My name is Ratna Rekha Koukuntla and I am a Senior SDET with Microsoft’s Sales and Marketing IT (SMIT) organization. I am working on a Data warehousing application involving multiple ETL jobs and Packages. Based on our customer needs to have monthly releases, we moved to an Agile software development lifecycle, and since then, have been experimenting with ways for quick test turnaround, particularly in the area of performance testing.

In this post I have described the approach we have taken to auto baseline and monitor performance of our production environment.

Below are some release challenges we were facing with our project.

  • Significant amount of time spent on performance testing during QA phase.
  • ETL timings were changing randomly in Production environment.
  • The code changes in new and legacy code were causing ETL time and volume changes.

 

To solve the above mentioned challenges, we took the approach of auto base lining performance of the production environment and monitoring data over time.

Below is the outline of the approach we have taken to generate some informational charts related to performance:

To start with, we stored information related to ETL Packages and stored procedures execution time in the database. The information stored has the IDs, start/end timings, volume information and Pass/Fail details.


A Test engine is designed which will read the above information and for each object it auto baselines the previous information (last month averages in our case) and compares current information against the history for that object. As a team we have defined some threshold which is used
as an alerting mechanism. The engine will also send an email based on the information collected.


Email is scheduled to send weekly and contains below information (Note: Graphs are plotted using Excel API in email).

  • Graphs related to ETL Job execution timings by comparing it with earlier month’s benchmark data.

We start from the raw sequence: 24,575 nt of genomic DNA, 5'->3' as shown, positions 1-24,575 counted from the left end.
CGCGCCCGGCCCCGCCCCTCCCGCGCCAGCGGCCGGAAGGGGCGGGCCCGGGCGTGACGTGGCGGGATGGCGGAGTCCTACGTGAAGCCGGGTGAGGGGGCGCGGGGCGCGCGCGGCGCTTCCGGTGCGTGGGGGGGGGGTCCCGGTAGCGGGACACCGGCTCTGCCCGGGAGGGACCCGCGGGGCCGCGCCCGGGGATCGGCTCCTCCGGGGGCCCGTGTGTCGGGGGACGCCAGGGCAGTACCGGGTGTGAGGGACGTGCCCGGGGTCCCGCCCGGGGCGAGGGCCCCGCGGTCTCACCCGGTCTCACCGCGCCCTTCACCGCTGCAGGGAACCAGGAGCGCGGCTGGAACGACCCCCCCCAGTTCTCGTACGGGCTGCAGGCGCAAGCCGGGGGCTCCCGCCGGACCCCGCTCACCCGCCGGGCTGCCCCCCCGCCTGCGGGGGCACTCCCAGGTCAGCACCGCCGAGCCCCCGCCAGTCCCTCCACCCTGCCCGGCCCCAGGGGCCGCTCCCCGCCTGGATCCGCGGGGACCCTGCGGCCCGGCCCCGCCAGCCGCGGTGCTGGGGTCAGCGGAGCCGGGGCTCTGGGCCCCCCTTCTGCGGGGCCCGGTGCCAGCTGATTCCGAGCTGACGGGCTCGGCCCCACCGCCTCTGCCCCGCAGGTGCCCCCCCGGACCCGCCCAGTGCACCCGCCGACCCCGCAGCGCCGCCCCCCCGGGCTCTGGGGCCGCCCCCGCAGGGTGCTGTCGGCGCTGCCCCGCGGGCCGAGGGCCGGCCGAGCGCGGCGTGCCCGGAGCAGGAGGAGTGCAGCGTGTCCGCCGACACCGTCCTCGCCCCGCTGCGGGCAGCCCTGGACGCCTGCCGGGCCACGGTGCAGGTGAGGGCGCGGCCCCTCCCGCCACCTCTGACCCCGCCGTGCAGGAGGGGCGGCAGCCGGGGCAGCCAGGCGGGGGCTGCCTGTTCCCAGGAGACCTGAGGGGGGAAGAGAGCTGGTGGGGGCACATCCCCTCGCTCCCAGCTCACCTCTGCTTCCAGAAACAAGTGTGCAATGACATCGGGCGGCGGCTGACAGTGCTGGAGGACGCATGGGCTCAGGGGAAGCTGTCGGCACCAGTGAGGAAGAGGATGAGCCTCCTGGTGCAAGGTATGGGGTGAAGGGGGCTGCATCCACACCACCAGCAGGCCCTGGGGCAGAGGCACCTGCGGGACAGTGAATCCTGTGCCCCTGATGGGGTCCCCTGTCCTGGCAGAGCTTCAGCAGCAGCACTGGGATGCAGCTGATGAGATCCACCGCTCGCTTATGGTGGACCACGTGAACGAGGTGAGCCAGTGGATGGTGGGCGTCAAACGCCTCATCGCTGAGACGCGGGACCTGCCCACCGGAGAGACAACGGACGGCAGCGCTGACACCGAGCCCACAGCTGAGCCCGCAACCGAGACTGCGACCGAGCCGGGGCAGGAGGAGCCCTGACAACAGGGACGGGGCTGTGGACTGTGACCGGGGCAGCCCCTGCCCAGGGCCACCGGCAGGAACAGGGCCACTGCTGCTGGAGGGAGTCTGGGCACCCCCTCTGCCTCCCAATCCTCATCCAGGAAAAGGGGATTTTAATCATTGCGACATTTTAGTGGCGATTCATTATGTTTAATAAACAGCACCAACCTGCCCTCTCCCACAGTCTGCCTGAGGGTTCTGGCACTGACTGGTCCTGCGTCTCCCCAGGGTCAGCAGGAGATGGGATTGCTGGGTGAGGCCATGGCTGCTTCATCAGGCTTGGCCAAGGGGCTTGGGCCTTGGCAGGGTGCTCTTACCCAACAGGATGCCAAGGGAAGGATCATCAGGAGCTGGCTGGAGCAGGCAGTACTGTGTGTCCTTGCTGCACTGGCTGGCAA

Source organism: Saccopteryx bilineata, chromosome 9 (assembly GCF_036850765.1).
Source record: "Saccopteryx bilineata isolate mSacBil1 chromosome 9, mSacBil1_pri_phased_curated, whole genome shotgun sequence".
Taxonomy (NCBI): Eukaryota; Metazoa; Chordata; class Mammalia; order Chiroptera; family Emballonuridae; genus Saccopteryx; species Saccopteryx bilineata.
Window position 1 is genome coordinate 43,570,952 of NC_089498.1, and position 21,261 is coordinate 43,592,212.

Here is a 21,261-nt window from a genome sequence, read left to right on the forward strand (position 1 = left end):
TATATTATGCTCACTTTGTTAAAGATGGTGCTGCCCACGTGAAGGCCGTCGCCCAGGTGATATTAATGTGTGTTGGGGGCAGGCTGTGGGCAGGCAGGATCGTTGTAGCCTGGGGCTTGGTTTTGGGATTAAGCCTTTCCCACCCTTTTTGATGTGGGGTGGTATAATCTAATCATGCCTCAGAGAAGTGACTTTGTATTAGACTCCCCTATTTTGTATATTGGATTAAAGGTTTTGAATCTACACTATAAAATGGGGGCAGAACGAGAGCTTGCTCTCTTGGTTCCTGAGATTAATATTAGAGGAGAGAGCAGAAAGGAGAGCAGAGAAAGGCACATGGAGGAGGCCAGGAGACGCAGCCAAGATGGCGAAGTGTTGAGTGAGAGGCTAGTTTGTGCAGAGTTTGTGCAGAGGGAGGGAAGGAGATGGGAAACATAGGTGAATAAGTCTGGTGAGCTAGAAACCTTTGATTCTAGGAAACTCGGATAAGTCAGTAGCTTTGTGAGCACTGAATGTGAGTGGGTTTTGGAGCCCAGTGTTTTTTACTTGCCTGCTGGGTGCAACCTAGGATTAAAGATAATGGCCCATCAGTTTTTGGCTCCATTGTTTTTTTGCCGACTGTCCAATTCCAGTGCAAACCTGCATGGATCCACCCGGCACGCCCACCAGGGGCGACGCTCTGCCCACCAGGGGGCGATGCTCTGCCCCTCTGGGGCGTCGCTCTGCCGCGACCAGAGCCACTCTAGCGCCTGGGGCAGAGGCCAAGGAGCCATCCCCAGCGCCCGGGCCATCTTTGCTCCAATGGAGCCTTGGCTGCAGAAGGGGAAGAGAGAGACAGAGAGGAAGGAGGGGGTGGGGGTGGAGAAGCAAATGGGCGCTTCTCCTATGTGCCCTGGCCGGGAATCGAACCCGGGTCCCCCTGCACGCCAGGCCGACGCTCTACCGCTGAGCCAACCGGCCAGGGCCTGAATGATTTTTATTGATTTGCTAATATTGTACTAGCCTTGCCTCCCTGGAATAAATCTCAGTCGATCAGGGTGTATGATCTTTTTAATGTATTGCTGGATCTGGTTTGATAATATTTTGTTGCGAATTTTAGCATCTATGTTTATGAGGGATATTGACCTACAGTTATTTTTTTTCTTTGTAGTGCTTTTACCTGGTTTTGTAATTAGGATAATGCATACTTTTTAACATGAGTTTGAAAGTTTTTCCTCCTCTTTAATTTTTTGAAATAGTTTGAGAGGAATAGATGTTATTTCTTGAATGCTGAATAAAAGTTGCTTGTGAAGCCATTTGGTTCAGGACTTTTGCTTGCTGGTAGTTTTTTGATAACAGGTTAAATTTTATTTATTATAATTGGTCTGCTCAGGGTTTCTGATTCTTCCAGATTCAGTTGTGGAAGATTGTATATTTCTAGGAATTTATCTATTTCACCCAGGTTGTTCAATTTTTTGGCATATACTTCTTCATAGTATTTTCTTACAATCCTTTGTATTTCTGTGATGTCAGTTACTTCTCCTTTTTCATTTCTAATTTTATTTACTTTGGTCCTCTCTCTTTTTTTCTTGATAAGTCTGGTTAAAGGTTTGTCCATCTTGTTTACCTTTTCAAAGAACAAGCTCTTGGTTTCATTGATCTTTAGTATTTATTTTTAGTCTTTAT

• Information Related to ETL jobs success rate.
  • Top stored procedures which took more time compared to earlier months with graphs which helps to show the variances quickly.
  • Top Stored procedures which improved in performance.
  • Top Tables which increased/decreased in volume.

Some benefits we could see with this approach:


When we used to do this effort manually, it took at least 8 hours of time in each release (once monthly). And additionally, there was a chance for human error, resulting in us having to re-run the tests.


The 40 hours we invested to automate this effort are paying great dividends as we now know which stored procedure requires optimizing, and needs to be scoped into the next release. Manual efforts are now focused on analyzing the data and logging bugs accordingly.


Additionally, the tool helps to identify other issues such as ETL failures  occurring in production.

Sample ETL Analysis Email

Information Related to ETL jobs Success rate:

Process Name

In Current Month
 

Average Time

  In Previous Quarter ( excludes failed runs)

  ( Month A – Month B )

Average Time

Execution Time
  Variance

Passed

Failed /

  Cancelled

           

  ETL
  Process  1

100 Minutes.

100 Minutes To 125
  minutes.

30 times

2  times

75 Minutes.

 

ETL Job Trend using execution timings (graph compares current data with the past months benchmark data):

 

Stored procedures with improved performance:

 

 

 Stored procedures that require attention: